Costa Rica has embarked on an export diversification strategy to take advantage of the surge in international demand for exotic fruits and vegetables.
During a visit by president Luis Guillermo Solís to London this week, Pedro Beirute, CEO of trade promotion agency Procomer, outlined the details of the new plan that seeks to expand the country’s current export offer beyond bananas and pineapples.
“After carrying out extensive market studies we identified 10 products that we believe have the highest potential,” Beirute told Fruitnet. “We are now working with the Ministry of Agriculture on a strategy to scale up production for export.”
The products include physalis, dragon fruit, rambutan, mangosteen, passion fruit, soursop and mango, as well as lesser-known indigenous fruits.
Beirute outlined the three strands of the project to support growers by providing technical assistance, financial initiatives and promotional support to help them position their products on international markets.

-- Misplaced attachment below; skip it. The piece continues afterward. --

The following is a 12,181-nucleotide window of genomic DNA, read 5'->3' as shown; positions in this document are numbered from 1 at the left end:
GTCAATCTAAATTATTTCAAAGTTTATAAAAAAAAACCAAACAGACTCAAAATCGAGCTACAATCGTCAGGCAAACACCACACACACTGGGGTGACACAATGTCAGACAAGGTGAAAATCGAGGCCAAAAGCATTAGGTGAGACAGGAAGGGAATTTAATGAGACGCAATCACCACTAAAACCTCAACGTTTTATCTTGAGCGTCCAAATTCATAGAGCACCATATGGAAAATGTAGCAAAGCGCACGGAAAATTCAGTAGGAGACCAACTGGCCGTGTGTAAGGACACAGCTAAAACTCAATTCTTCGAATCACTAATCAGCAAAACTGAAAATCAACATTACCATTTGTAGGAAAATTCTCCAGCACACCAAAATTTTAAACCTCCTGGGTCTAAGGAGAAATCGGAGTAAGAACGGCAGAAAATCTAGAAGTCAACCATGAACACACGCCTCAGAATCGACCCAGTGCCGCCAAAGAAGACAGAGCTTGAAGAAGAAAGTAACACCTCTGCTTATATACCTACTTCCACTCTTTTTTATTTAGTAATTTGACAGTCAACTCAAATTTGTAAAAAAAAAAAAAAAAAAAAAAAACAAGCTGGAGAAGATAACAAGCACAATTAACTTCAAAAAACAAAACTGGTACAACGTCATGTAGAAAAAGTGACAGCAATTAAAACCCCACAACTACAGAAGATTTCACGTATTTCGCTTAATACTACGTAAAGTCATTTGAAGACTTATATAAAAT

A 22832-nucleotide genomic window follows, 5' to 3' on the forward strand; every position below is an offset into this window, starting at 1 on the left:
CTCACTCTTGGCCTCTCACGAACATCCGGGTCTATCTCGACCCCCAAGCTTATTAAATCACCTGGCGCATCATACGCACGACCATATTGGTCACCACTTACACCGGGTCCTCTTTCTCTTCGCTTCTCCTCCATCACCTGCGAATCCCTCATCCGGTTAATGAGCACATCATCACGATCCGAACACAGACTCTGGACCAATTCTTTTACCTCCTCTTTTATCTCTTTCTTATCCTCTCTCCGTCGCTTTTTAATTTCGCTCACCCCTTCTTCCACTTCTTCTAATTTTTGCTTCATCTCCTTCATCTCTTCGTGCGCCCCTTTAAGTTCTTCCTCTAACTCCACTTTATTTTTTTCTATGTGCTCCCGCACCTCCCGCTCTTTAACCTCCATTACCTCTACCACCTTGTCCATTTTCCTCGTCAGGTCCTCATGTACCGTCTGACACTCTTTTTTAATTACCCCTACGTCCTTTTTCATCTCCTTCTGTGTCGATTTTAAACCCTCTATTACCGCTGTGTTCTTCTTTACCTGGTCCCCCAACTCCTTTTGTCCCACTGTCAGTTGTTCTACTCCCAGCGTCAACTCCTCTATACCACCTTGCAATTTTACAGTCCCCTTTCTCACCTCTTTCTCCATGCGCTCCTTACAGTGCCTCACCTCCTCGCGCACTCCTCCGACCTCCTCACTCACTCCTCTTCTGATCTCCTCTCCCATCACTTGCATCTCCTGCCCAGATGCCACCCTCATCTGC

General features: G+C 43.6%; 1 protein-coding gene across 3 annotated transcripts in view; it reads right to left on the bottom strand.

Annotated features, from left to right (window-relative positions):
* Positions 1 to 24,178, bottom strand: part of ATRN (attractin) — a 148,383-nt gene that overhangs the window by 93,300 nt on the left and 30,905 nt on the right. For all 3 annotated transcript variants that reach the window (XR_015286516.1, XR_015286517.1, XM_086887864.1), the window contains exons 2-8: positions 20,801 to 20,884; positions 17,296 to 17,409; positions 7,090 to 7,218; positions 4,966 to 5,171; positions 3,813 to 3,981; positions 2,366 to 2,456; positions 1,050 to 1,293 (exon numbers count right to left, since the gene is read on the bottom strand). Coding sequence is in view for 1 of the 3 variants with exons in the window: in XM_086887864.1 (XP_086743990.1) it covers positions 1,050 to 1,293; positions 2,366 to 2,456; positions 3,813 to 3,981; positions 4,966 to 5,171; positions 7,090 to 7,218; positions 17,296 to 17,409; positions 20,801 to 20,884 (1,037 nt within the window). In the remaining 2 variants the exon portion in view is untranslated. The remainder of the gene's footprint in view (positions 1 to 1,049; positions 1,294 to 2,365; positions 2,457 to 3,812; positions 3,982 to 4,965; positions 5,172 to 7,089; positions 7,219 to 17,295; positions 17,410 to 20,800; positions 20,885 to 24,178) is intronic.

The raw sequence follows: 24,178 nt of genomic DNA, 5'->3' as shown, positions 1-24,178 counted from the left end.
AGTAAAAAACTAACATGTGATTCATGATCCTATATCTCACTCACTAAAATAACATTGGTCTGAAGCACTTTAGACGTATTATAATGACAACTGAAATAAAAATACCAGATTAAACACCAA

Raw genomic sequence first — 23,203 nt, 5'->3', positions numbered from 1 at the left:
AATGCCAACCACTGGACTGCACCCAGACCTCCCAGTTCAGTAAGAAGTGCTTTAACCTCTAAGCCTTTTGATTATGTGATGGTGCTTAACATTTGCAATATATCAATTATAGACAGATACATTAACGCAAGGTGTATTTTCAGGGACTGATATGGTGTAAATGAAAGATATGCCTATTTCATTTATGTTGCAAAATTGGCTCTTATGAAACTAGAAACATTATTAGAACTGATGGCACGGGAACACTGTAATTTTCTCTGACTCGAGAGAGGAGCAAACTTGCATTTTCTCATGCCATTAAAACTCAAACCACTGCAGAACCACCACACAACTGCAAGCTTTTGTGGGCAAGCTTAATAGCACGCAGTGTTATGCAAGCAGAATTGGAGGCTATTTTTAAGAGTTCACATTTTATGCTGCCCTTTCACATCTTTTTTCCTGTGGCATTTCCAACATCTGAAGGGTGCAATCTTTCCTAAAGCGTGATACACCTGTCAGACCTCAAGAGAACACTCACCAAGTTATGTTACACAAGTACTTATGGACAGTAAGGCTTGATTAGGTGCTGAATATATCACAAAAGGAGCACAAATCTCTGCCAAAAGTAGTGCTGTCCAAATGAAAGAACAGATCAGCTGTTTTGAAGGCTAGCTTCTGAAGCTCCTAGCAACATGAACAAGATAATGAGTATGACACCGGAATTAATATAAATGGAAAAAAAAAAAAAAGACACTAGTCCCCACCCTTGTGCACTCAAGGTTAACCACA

The products will be marketed under the Essential Costa Rica country brand, ensuring that they comply with the quality, sustainability, social and innovation criteria set out by the label.
Beirute predicted that exports to the UK would grow following the launch direct flights between London and San Jose at the end of last year. The British Airways service, which operates three times a week from Gatwick, is expected to bring an upswing in tourism and the arrival of airflown perishable products including exotic fruit.
Discussing the possible impact of Britain’s departure from the EU, with which Costa Rica currently trades under the EU-Central America Association Agreement, Beirute expressed cautious optimism that a bilateral trade deal could be agreed.“The UK is a key strategic market for Costa Rica and will become even more so in the future. It’s simply a question of adapting to the new reality and moving on,” he said.
The UK will be the likely target of a Costa Rica week marketing campaign in the second half of this year that will see targeted consumer promotions including in-store tastings and point of sale activities in key retailers.
Procomer carried out a similar promotion in Spain earlier this year, focusing on supermarkets in Madrid and Extremadura.
“The campaign featured a number of culinary activities with well-know chefs flown in from Costa Rica who developed a series of local recipes adapted to include Costa Rican ingredients such as yucca croquettes with chorizo,” Beirute explains.
Bananas and pineapples account for the large majority of Costa Rica’s US$2.7bn annual agricultural exports.